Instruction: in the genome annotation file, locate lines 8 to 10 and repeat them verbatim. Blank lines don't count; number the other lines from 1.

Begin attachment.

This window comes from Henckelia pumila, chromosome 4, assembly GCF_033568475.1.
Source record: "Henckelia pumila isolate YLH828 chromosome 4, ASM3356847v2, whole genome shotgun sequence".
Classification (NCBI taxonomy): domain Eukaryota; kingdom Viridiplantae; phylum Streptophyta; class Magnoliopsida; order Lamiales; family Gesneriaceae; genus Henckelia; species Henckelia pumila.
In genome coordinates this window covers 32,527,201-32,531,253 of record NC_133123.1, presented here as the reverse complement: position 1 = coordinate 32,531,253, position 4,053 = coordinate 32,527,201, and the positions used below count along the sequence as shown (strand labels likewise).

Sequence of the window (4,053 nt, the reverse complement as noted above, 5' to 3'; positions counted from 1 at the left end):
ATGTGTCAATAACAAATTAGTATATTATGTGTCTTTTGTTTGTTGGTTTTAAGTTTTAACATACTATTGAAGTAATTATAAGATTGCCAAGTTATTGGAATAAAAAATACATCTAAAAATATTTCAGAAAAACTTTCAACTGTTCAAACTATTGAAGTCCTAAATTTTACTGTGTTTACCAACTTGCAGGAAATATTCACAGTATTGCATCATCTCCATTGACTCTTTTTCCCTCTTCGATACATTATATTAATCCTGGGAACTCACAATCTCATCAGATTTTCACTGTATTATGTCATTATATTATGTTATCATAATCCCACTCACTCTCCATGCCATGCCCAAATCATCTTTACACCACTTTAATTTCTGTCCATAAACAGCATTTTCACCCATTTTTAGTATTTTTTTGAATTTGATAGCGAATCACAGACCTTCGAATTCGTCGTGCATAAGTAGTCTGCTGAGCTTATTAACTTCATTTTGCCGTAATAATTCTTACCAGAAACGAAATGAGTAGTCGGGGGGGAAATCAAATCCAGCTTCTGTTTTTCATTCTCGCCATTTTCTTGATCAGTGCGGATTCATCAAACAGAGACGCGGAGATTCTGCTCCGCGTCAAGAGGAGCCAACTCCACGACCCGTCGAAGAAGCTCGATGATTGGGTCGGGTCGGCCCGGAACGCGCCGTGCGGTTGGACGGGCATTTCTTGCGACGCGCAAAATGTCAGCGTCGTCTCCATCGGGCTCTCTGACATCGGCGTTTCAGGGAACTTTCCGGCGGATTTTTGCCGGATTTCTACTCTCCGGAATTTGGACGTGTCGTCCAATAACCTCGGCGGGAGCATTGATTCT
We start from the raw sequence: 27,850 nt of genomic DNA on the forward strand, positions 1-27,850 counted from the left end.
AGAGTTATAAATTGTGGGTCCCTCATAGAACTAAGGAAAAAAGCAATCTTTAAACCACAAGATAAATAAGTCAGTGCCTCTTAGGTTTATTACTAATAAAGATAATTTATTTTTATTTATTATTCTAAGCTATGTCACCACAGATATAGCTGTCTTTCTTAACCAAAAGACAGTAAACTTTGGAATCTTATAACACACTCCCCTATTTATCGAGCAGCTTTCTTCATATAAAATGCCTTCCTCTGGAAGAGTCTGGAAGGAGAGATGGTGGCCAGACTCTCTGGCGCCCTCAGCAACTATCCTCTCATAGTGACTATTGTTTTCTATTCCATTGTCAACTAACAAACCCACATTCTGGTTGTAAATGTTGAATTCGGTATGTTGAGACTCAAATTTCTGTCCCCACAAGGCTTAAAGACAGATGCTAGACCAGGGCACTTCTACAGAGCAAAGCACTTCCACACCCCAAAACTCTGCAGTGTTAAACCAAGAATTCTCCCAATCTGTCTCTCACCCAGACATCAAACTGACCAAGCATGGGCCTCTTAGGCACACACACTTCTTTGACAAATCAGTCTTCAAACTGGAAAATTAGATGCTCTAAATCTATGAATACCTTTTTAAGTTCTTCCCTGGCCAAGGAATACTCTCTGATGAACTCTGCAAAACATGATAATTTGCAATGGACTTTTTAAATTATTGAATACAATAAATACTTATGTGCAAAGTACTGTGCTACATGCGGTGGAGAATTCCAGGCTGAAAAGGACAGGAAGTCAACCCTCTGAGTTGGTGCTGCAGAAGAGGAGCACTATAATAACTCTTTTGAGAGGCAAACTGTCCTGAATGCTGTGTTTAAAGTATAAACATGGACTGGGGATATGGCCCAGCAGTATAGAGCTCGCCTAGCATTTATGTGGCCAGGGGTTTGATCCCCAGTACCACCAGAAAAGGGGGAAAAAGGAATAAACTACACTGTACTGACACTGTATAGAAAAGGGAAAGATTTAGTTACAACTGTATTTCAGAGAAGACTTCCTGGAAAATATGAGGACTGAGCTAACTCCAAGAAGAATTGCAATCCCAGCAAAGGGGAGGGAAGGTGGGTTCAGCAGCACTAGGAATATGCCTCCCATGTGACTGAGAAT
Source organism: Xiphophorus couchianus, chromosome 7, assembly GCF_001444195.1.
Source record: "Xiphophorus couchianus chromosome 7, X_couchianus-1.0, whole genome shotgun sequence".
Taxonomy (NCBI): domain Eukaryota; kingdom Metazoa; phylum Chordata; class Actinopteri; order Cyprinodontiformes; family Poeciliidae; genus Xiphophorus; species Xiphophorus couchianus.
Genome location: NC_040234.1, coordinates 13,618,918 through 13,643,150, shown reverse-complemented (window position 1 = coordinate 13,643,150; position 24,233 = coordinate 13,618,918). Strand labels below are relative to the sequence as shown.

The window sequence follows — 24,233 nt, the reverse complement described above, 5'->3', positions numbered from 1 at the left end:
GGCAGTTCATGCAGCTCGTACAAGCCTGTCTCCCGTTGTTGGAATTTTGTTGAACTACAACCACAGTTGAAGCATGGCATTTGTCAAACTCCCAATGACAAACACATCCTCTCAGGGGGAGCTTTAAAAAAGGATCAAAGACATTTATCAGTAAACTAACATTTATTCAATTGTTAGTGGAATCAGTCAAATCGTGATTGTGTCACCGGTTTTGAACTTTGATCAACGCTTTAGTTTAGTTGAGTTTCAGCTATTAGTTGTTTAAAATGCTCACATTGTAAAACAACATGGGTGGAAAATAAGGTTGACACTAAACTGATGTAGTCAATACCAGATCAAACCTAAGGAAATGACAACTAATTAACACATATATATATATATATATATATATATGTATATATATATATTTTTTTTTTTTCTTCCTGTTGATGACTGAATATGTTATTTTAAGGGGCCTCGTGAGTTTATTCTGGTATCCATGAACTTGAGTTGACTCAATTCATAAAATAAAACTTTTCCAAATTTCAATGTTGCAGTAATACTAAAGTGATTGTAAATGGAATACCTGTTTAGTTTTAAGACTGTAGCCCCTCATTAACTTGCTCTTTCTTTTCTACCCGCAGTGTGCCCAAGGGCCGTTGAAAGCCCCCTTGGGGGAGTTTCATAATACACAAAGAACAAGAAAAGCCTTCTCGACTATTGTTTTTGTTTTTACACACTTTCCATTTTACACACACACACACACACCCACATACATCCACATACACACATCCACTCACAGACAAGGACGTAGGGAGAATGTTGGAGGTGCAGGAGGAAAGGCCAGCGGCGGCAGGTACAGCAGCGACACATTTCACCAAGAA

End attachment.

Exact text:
AGAGTTATAAATTGTGGGTCCCTCATAGAACTAAGGAAAAAAGCAATCTTTAAACCACAAGATAAATAAGTCAGTGCCTCTTAGGTTTATTACTAATAAAGATAATTTATTTTTATTTATTATTCTAAGCTATGTCACCACAGATATAGCTGTCTTTCTTAACCAAAAGACAGTAAACTTTGGAATCTTATAACACACTCCCCTATTTATCGAGCAGCTTTCTTCATATAAAATGCCTTCCTCTGGAAGAGTCTGGAAGGAGAGATGGTGGCCAGACTCTCTGGCGCCCTCAGCAACTATCCTCTCATAGTGACTATTGTTTTCTATTCCATTGTCAACTAACAAACCCACATTCTGGTTGTAAATGTTGAATTCGGTATGTTGAGACTCAAATTTCTGTCCCCACAAGGCTTAAAGACAGATGCTAGACCAGGGCACTTCTACAGAGCAAAGCACTTCCACACCCCAAAACTCTGCAGTGTTAAACCAAGAATTCTCCCAATCTGTCTCTCACCCAGACATCAAACTGACCAAGCATGGGCCTCTTAGGCACACACACTTCTTTGACAAATCAGTCTTCAAACTGGAAAATTAGATGCTCTAAATCTATGAATACCTTTTTAAGTTCTTCCCTGGCCAAGGAATACTCTCTGATGAACTCTGCAAAACATGATAATTTGCAATGGACTTTTTAAATTATTGAATACAATAAATACTTATGTGCAAAGTACTGTGCTACATGCGGTGGAGAATTCCAGGCTGAAAAGGACAGGAAGTCAACCCTCTGAGTTGGTGCTGCAGAAGAGGAGCACTATAATAACTCTTTTGAGAGGCAAACTGTCCTGAATGCTGTGTTTAAAGTATAAACATGGACTGGGGATATGGCCCAGCAGTATAGAGCTCGCCTAGCATTTATGTGGCCAGGGGTTTGATCCCCAGTACCACCAGAAAAGGGGGAAAAAGGAATAAACTACACTGTACTGACACTGTATAGAAAAGGGAAAGATTTAGTTACAACTGTATTTCAGAGAAGACTTCCTGGAAAATATGAGGACTGAGCTAACTCCAAGAAGAATTGCAATCCCAGCAAAGGGGAGGGAAGGTGGGTTCAGCAGCACTAGGAATATGCCTCCCATGTGACTGAGAAT
Source organism: Xiphophorus couchianus, chromosome 7, assembly GCF_001444195.1.
Source record: "Xiphophorus couchianus chromosome 7, X_couchianus-1.0, whole genome shotgun sequence".